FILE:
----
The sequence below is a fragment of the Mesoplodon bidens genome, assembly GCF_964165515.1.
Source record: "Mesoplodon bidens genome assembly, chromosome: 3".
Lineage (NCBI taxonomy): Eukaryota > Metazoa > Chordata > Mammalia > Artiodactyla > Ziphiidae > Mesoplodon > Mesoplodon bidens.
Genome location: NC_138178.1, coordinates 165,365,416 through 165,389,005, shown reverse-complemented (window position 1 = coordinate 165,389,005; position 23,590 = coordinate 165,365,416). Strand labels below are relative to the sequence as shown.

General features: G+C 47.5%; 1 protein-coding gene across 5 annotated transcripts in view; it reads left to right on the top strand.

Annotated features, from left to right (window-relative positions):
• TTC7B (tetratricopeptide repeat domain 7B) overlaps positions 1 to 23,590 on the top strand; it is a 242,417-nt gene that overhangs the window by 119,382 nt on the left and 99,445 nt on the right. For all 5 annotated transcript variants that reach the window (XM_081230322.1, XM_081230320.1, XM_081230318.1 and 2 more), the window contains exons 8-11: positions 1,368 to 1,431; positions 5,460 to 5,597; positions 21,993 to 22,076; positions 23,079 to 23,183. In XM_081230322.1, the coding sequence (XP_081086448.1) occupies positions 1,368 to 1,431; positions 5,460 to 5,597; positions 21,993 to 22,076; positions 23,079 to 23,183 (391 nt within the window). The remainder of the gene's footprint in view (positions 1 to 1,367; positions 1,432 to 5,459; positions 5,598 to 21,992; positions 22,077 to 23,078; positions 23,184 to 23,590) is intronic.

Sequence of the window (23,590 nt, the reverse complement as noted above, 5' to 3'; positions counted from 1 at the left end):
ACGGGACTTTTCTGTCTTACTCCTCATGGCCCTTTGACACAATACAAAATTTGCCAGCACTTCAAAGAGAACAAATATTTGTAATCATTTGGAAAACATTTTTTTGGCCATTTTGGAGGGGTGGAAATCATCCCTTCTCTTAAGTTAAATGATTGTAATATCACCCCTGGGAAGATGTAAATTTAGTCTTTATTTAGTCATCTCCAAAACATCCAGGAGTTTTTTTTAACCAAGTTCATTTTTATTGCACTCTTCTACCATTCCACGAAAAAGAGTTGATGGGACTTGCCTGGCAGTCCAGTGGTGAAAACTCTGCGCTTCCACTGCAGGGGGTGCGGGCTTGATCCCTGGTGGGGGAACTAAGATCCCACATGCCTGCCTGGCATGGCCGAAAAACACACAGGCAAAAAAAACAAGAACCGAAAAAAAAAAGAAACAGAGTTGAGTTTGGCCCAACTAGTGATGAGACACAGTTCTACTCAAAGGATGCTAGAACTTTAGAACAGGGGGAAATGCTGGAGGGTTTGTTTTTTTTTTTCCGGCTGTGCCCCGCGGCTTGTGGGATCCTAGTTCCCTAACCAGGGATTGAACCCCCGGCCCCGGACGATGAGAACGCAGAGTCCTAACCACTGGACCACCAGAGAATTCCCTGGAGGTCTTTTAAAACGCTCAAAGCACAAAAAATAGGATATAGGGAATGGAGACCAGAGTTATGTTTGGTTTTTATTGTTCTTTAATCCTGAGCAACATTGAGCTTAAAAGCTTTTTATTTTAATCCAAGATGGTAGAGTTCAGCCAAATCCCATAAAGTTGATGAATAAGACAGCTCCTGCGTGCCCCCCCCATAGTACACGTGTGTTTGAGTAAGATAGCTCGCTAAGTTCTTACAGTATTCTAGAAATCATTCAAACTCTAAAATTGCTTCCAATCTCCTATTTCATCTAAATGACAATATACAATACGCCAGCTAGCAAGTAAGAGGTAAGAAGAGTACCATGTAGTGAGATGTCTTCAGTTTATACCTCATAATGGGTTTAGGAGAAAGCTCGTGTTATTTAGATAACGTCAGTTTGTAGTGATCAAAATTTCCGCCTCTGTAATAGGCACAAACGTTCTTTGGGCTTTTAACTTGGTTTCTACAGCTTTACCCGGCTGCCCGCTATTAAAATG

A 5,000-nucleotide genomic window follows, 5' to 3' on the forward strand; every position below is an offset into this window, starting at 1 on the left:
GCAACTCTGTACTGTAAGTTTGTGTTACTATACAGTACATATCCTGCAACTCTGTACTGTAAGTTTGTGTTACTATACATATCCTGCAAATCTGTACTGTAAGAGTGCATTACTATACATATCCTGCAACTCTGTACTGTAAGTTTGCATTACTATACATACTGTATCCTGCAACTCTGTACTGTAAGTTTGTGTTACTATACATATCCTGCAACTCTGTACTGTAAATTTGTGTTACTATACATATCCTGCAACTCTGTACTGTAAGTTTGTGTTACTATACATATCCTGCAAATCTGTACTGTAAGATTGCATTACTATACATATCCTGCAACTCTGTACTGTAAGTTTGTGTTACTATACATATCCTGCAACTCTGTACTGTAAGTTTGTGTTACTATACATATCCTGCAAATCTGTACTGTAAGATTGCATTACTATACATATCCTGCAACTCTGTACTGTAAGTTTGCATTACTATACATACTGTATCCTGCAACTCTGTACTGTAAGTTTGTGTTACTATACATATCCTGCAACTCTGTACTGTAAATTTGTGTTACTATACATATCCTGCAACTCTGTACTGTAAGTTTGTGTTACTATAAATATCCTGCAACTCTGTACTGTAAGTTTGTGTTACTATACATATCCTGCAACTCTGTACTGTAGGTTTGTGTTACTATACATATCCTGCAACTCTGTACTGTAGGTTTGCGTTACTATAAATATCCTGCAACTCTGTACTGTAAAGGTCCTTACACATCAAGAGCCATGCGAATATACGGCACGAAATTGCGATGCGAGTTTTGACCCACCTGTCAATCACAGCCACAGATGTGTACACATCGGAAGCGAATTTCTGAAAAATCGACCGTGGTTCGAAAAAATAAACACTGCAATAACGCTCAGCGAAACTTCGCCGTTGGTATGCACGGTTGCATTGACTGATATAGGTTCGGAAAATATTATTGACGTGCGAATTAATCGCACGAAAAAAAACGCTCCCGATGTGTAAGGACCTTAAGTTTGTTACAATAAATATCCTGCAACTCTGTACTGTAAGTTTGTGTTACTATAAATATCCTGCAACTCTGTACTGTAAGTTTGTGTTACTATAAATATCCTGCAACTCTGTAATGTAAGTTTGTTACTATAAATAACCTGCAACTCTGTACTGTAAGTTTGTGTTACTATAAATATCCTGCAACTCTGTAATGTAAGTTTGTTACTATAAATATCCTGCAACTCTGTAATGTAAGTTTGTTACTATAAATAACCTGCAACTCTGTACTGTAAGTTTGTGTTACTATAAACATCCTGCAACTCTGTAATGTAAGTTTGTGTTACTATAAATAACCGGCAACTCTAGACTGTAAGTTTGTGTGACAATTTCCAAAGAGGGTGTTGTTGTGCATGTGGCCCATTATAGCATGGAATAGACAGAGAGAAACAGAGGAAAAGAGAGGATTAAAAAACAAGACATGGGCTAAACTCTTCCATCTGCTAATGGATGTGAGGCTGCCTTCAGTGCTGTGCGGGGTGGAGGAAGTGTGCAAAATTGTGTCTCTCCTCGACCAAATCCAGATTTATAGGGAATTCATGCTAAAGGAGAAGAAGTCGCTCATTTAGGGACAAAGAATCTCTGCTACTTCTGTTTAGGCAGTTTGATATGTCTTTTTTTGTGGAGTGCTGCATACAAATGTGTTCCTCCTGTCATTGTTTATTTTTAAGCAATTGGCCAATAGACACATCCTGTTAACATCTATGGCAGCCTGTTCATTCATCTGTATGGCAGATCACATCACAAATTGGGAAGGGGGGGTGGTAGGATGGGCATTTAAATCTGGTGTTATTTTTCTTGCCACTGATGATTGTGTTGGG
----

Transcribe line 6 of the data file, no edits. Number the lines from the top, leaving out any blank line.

Annotated features, from left to right (window-relative positions):